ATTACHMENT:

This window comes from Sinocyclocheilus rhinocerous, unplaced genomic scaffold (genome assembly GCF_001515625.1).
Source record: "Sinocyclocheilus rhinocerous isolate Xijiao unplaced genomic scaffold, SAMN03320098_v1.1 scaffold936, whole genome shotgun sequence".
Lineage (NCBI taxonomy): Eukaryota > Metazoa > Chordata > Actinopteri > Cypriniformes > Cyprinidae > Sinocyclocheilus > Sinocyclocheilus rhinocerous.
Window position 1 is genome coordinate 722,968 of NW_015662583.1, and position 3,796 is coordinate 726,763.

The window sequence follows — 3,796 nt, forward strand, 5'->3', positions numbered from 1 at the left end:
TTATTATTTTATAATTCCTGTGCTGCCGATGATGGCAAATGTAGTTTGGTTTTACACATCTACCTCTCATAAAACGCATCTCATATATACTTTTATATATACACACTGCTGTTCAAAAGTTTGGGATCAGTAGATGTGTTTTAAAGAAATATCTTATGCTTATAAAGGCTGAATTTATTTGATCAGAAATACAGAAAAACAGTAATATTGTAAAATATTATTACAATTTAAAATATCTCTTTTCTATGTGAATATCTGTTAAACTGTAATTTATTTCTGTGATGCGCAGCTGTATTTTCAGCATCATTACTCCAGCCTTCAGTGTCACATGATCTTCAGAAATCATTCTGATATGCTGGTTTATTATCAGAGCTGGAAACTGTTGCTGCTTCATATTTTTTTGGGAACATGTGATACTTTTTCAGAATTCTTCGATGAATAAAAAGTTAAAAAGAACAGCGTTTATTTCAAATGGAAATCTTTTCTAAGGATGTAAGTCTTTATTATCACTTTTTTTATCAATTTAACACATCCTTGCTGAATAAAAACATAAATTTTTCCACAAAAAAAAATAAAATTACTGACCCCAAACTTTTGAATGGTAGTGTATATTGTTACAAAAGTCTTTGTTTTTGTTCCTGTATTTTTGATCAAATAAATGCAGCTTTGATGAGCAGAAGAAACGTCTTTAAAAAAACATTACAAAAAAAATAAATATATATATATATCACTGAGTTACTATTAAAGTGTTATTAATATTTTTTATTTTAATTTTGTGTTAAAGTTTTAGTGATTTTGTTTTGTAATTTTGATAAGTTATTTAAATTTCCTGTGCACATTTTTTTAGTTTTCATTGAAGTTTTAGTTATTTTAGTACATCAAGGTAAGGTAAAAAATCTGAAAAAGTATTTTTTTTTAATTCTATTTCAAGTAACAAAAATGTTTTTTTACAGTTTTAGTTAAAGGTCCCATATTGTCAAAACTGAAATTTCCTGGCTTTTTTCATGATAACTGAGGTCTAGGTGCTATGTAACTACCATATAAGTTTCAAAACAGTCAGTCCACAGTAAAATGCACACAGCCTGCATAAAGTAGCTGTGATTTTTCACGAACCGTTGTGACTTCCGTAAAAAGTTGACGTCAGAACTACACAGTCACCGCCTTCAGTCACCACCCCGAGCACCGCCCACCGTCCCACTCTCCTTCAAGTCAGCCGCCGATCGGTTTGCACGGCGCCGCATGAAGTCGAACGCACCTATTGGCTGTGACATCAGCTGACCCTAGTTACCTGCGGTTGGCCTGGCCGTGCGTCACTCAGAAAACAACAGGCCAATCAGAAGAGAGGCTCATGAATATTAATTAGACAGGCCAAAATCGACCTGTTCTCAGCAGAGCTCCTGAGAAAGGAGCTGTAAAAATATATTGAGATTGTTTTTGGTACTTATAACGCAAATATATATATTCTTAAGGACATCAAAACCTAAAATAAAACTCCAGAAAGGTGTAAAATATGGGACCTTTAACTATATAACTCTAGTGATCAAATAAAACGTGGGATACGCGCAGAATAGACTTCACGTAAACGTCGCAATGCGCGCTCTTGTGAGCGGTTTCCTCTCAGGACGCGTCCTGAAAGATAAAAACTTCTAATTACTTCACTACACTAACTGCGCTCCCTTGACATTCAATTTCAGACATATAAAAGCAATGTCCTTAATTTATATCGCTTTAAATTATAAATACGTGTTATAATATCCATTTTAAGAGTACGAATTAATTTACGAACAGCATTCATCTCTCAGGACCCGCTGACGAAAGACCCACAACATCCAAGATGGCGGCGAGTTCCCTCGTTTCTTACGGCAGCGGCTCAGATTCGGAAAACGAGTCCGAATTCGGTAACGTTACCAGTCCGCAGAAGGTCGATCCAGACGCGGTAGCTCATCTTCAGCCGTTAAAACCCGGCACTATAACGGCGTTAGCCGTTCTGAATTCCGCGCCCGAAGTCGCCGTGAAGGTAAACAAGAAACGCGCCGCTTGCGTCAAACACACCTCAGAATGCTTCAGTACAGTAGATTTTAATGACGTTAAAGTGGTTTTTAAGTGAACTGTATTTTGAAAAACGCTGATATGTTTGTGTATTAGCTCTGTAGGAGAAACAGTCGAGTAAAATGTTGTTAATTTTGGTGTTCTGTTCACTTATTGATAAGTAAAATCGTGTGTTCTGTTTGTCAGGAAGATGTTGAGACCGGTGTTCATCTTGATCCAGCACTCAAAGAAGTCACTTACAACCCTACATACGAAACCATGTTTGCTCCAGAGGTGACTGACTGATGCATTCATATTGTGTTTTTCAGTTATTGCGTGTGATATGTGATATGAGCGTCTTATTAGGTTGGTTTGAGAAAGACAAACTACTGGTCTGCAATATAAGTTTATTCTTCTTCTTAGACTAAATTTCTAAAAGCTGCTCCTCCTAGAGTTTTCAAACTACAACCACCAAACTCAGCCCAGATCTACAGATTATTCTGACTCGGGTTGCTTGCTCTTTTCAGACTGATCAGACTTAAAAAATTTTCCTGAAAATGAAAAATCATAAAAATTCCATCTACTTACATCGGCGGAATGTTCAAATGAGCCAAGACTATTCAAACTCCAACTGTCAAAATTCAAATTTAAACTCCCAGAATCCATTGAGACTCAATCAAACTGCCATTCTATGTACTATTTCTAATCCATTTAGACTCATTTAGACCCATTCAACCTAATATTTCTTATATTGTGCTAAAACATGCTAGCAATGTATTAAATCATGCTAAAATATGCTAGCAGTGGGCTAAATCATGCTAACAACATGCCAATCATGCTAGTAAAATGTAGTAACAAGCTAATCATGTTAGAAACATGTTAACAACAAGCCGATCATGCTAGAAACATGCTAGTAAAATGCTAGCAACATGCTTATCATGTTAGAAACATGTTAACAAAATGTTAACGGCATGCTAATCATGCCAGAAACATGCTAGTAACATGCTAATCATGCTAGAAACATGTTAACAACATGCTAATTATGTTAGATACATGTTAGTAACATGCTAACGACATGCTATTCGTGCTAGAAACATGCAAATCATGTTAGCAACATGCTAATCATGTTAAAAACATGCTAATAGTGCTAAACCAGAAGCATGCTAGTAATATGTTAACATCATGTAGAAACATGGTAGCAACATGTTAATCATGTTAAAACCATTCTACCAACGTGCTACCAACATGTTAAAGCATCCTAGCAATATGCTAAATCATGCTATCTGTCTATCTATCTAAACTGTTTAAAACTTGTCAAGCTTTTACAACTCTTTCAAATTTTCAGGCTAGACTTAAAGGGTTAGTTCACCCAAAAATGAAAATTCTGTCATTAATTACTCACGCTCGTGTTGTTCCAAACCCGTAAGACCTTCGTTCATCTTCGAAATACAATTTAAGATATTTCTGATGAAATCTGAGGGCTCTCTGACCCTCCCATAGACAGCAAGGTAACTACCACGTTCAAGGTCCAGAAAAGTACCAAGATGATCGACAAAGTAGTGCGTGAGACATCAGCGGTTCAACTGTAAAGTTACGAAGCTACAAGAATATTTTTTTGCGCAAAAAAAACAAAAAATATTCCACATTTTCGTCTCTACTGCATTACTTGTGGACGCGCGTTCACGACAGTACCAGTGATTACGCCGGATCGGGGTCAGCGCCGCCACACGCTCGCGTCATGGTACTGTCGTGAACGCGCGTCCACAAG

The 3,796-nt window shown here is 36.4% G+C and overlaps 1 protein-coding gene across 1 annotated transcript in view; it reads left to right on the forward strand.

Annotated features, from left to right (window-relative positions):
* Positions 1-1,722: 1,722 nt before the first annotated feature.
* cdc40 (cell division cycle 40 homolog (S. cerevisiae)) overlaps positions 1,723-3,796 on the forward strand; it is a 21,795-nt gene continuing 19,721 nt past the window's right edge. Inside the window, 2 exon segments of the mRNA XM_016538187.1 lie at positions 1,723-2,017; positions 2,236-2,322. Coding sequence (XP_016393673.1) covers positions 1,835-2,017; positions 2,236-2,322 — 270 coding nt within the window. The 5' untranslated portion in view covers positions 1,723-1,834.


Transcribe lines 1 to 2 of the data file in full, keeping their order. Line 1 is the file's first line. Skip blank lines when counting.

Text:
This window comes from Sinocyclocheilus rhinocerous, unplaced genomic scaffold (genome assembly GCF_001515625.1).
Source record: "Sinocyclocheilus rhinocerous isolate Xijiao unplaced genomic scaffold, SAMN03320098_v1.1 scaffold936, whole genome shotgun sequence".